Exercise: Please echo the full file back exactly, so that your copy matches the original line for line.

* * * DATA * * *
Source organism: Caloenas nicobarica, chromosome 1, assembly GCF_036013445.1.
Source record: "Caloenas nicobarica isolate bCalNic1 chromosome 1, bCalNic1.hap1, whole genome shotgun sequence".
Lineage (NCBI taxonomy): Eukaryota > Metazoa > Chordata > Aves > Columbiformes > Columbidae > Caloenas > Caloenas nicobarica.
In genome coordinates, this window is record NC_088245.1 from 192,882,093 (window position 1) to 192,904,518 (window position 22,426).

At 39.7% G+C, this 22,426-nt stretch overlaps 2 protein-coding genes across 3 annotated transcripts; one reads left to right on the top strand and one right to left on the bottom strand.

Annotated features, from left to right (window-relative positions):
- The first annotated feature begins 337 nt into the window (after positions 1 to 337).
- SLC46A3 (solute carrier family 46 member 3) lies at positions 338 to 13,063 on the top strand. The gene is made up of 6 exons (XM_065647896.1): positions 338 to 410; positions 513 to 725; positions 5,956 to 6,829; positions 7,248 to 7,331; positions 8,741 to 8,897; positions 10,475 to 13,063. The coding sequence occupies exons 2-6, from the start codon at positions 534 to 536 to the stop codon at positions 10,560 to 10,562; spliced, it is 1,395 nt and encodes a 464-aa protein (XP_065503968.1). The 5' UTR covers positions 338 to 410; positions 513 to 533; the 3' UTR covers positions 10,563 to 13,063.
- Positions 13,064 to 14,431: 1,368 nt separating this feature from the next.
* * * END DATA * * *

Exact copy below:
Source organism: Caloenas nicobarica, chromosome 1, assembly GCF_036013445.1.
Source record: "Caloenas nicobarica isolate bCalNic1 chromosome 1, bCalNic1.hap1, whole genome shotgun sequence".
Lineage (NCBI taxonomy): Eukaryota > Metazoa > Chordata > Aves > Columbiformes > Columbidae > Caloenas > Caloenas nicobarica.
In genome coordinates, this window is record NC_088245.1 from 192,882,093 (window position 1) to 192,904,518 (window position 22,426).

At 39.7% G+C, this 22,426-nt stretch overlaps 2 protein-coding genes across 3 annotated transcripts; one reads left to right on the top strand and one right to left on the bottom strand.

Annotated features, from left to right (window-relative positions):
- The first annotated feature begins 337 nt into the window (after positions 1 to 337).
- SLC46A3 (solute carrier family 46 member 3) lies at positions 338 to 13,063 on the top strand. The gene is made up of 6 exons (XM_065647896.1): positions 338 to 410; positions 513 to 725; positions 5,956 to 6,829; positions 7,248 to 7,331; positions 8,741 to 8,897; positions 10,475 to 13,063. The coding sequence occupies exons 2-6, from the start codon at positions 534 to 536 to the stop codon at positions 10,560 to 10,562; spliced, it is 1,395 nt and encodes a 464-aa protein (XP_065503968.1). The 5' UTR covers positions 338 to 410; positions 513 to 533; the 3' UTR covers positions 10,563 to 13,063.
- Positions 13,064 to 14,431: 1,368 nt separating this feature from the next.